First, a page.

I have never before seen a tribute show quite like Wanna Bette?, drag artist Cacophony Daniels’s homage to Bette Midler, currently at Don’t Tell Mama. The evening celebrates Midler and her long professional career—52 years and counting—in fine style, and provides a thoroughly entertaining and stylish cabaret act.
There is no real connection between the two performers; the fact that a grandmother of Courter Simmons (Cacophony’s real name) lived in Honolulu, where Bette was born, hardly counts. Simmons and Midler never met, much less worked together—though he did go to see her in Hello, Dolly!—and her direct influence on him seems to have been minimal. Even his fanboy (fangirl?) fascination with her seems a bit, pardon me, from a distance. Yet this is a show that will not disappoint hardcore Midler fans (nor will it enlighten them), and the rest of us are happy to be taken along for the ride.
The narrative of this tribute is proudly based on research, as Cacophony tells us from the get-go, and reminds us of often. And there’s been no attempt at any vocal imitation of Midler, except for a brief spoken “Soph” sequence of bawdy jokes. Daniels, whose wide-ranging male and female registers are impressive, does sing the whole set in Midler’s original keys—unlike Midler, herself, who had Carol Channing’s “Dolly” keys transposed for her to sing in the current revival of the show. Cacophony’s opening costume, a black-and-while “dalmatian” number with a bright red belt, is merely a nod to a role Midler played in 1988, not a slavish copy of something she wore. Even further afield is the mid-set fast costume change to an astonishing, form-fitting red sequin number that, along with the Daniels vocal prowess, can make one forget for a bit that this is a guy pretending to be a girl who is not pretending to be another girl. (During this brief entre-act, music director-pianist Clinton Sherwood does his own homage, singing and playing Barry Manilow and Adrienne Anderson’s “Daybreak.”)
The show’s song set is unrolled roughly chronologically, from Midler’s Broadway debut in Fiddler on the Roof, in 1966, right through her Bathhouse Betty years with Manilow as her accompanist, and her television and movie work, yet never straying far from her hefty body of recordings, pop hits, novelty numbers, and memorable ballad interpretations. A cleverly constructed Broadway medley by arranger Kyle Branzel comprising “Matchmaker, Matchmaker” (Harnick & Bock), “Hello, Dolly!” and “Before the Parade Passes By” (Jerry Herman), “Rose’s Turn” (Jule Styne, Stephen Sondheim), and “The Acid Queen” (Pete Townshend) gets things going in fine style. It is clear early on that in addition to Sherwood and Branzel’s contributions, Daniels has considerable first-team help from Stephanie Estep (“my one Harlette”) on vocals, Sean Murphy on bass, Ashley Baier on drums, and Kurt Markum on trumpet, who shines in particular on—what else?—”Boogie Woogie Bugle Boy” (Don Raye, Hughie Prince).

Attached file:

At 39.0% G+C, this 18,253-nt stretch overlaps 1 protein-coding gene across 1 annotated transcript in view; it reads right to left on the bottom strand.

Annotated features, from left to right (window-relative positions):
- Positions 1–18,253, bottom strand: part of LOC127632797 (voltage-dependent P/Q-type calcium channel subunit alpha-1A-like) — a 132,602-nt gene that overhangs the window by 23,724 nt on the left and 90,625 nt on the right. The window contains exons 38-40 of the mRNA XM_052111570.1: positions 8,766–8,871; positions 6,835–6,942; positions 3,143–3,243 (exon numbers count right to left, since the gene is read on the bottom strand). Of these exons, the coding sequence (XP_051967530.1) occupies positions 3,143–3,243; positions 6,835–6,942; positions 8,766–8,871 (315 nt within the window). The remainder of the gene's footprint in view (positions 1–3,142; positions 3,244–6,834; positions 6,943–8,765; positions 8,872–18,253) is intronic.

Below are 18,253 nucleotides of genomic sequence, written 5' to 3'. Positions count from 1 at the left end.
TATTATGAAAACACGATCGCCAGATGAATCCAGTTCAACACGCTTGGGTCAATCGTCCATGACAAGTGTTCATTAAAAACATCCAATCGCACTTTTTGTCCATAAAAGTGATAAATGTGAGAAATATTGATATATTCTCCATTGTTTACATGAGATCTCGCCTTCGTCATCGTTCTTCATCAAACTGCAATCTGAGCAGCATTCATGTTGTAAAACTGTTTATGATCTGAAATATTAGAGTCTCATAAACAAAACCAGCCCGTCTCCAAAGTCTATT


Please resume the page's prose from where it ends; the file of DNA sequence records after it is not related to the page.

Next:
Other Midler musts include solid, individually interpreted renditions of “Do You Want to Dance?” (Robert Freeman), “Friends” (Mark Klingman, William Linhart), and a luscious Branzel arrangement interweaving “From a Distance” (Julie Gold) and “Wind Beneath My Wings” (Larry Henley, Jeff Silbar). For us few remaining Betty Hutton fans there is one of her signature songs, “Stuff Like That There” (Livingston & Evans), which had been repurposed for Midler in the film For the Boys. Equal in excellence to, but different from, Midler’s takes, Daniels delivers memorable ballads, including “The Glory of Love” (Billy Hill) and two Harold Arlen/Johnny Mercer songs, “Come Rain or Come Shine” and “One for My Baby (and One More for the Road).” The latter was the number Midler sang when she was Johnny Carson’s final guest before he left The Tonight Show—and probably the song that millions of Americans best remember her for.
Don’t Tell Mama – June 22, 30, July 14, July 28
About the Author
Robert Windeler is the author of 18 books, including biographies of Mary Pickford, Julie Andrews, Shirley Temple, and Burt Lancaster. As a West Coast correspondent for The New York Times and Time magazine, he covered movies, television and music, and he was an arts and entertainment critic for National Public Radio. He has contributed to a variety of other publications, including TV Guide, Architectural Digest, The Sondheim Review, and People, for which he wrote 35 cover stories. He is a graduate of Duke University in English literature and holds a masters in journalism from Columbia, where he studied critical writing with Judith Crist. He has been a theatre critic for Back Stage since 1999, writes reviews for BistroAwards.com, and is a member of The Players and the American Theatre Critics Association.